Opening this week in limited release: Chris O'Dowd, Minnie Driver, and the sweetest graffiti taggers you ever did see.
In 1968 Australia, Chris O'Dowd (Bridesmaids; Girls) tries to put together a girl group to take to Vietnam and entertain the troops. This got a whole lot of great attention and accolades in Australia (read our interview with director Wayne Blair today for more), and who isn't going to jump at the chance to see Chris O'Dowd be his charming self in a lead role for once?
Gimme the Loot
This festival fave is all about a group of graffiti kids in New York, trying to make their mark and dealing with friendship and romance and growing up and all sorts of modern-day coming-of-age concerns. Jonathan Demme is a producer on this, and it gets a big ol' stamp of approval from Roger Ebert in the trailer, which should help draw an audience.
Love and Honor
Another trip to the Vietnam era, this romantic drama clearly seems to have Nicholas Sparks ambitions, though instead of the Sparks pedigree, it's relying on the charms of The Hunger Games star Liam Hemsworth, who plays a soldier who goes AWOL and ends up falling for Teresa Palmer. Palmer's been a rising star in search of a project worthy of her talent and charisma for a while.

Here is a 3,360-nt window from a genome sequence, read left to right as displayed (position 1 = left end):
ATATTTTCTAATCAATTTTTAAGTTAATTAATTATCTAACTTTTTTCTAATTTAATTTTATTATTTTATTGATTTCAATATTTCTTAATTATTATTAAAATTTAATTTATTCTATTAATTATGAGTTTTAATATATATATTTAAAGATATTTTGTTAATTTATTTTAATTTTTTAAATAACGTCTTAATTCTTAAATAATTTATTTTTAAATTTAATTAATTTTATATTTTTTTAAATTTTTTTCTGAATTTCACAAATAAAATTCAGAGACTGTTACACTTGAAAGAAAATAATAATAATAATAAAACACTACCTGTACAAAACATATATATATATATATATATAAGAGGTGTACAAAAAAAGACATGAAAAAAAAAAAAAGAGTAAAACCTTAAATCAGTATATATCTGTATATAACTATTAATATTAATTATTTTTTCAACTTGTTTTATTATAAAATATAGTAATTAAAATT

My Brother the Devil
Writer-director Sally El Hosani has been getting a lot of festival love for this story about British Arab brothers in hard-edged London, who find their bond tested by prejudice and surprising revelations. Queerness in hard-bitten urban environments is fertile ground, so there's a lot to get into here. This was a prize winner at both Sundance and Outfest and has gotten pretty stellar reviews.
You've been waiting for the first bawdy comedy with a premise based on apps for a tablet, and now you're getting it. Complete with Adrien Brody and Lindsay Lohan. We're being promised a lack of political correctness, so you know, be prepared.
It's been a while since Minnie Driver has starred in a movie, and it looks like she's taking full advantage as a Welsh high-school teacher helping the kids put on a '70s-rock-infused version of "The Tempest." Lots of small-town "We don't respect the performing arts" stuff happening here, but between the Bowie music and the feel-good atmosphere, it looks like a good time.